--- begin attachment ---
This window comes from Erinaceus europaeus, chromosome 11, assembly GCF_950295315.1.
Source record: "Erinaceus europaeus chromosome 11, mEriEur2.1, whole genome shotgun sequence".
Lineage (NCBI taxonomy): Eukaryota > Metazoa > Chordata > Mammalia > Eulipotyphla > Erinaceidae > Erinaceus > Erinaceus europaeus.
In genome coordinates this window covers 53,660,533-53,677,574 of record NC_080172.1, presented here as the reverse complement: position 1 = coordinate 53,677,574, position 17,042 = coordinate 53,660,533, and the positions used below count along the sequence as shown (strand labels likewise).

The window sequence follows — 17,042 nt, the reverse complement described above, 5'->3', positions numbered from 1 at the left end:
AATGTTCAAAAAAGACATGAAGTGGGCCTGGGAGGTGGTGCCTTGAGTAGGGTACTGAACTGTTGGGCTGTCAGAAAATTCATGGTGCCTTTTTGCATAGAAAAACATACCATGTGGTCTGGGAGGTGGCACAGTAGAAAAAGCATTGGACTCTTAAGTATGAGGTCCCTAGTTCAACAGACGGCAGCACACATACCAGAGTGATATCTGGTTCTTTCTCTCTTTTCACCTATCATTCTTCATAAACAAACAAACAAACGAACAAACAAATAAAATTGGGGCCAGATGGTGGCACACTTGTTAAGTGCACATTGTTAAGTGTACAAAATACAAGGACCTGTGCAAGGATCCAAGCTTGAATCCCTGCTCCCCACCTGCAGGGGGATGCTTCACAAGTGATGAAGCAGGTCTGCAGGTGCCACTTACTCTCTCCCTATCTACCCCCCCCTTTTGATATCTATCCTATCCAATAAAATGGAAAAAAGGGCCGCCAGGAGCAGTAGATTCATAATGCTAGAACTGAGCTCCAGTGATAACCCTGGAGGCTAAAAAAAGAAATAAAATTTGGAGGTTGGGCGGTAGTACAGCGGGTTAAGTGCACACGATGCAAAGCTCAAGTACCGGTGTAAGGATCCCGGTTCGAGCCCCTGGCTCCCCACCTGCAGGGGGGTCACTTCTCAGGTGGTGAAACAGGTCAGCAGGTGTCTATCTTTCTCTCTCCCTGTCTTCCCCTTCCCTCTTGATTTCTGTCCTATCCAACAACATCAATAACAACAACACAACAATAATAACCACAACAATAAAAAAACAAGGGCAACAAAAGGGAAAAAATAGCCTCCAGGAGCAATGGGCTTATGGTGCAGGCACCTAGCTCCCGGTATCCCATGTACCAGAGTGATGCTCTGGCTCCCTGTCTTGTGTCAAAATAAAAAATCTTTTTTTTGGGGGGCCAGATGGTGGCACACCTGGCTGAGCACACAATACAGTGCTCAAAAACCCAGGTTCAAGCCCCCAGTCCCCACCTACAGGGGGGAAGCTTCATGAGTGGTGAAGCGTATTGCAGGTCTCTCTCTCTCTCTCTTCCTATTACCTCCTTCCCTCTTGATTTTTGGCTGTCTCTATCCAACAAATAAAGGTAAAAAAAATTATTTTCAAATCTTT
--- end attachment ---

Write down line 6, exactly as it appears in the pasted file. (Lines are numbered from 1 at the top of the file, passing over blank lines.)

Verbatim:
AATGTTCAAAAAAGACATGAAGTGGGCCTGGGAGGTGGTGCCTTGAGTAGGGTACTGAACTGTTGGGCTGTCAGAAAATTCATGGTGCCTTTTTGCATAGAAAAACATACCATGTGGTCTGGGAGGTGGCACAGTAGAAAAAGCATTGGACTCTTAAGTATGAGGTCCCTAGTTCAACAGACGGCAGCACACATACCAGAGTGATATCTGGTTCTTTCTCTCTTTTCACCTATCATTCTTCATAAACAAACAAACAAACGAACAAACAAATAAAATTGGGGCCAGATGGTGGCACACTTGTTAAGTGCACATTGTTAAGTGTACAAAATACAAGGACCTGTGCAAGGATCCAAGCTTGAATCCCTGCTCCCCACCTGCAGGGGGATGCTTCACAAGTGATGAAGCAGGTCTGCAGGTGCCACTTACTCTCTCCCTATCTACCCCCCCCTTTTGATATCTATCCTATCCAATAAAATGGAAAAAAGGGCCGCCAGGAGCAGTAGATTCATAATGCTAGAACTGAGCTCCAGTGATAACCCTGGAGGCTAAAAAAAGAAATAAAATTTGGAGGTTGGGCGGTAGTACAGCGGGTTAAGTGCACACGATGCAAAGCTCAAGTACCGGTGTAAGGATCCCGGTTCGAGCCCCTGGCTCCCCACCTGCAGGGGGGTCACTTCTCAGGTGGTGAAACAGGTCAGCAGGTGTCTATCTTTCTCTCTCCCTGTCTTCCCCTTCCCTCTTGATTTCTGTCCTATCCAACAACATCAATAACAACAACACAACAATAATAACCACAACAATAAAAAAACAAGGGCAACAAAAGGGAAAAAATAGCCTCCAGGAGCAATGGGCTTATGGTGCAGGCACCTAGCTCCCGGTATCCCATGTACCAGAGTGATGCTCTGGCTCCCTGTCTTGTGTCAAAATAAAAAATCTTTTTTTTGGGGGGCCAGATGGTGGCACACCTGGCTGAGCACACAATACAGTGCTCAAAAACCCAGGTTCAAGCCCCCAGTCCCCACCTACAGGGGGGAAGCTTCATGAGTGGTGAAGCGTATTGCAGGTCTCTCTCTCTCTCTCTTCCTATTACCTCCTTCCCTCTTGATTTTTGGCTGTCTCTATCCAACAAATAAAGGTAAAAAAAATTATTTTCAAATCTTT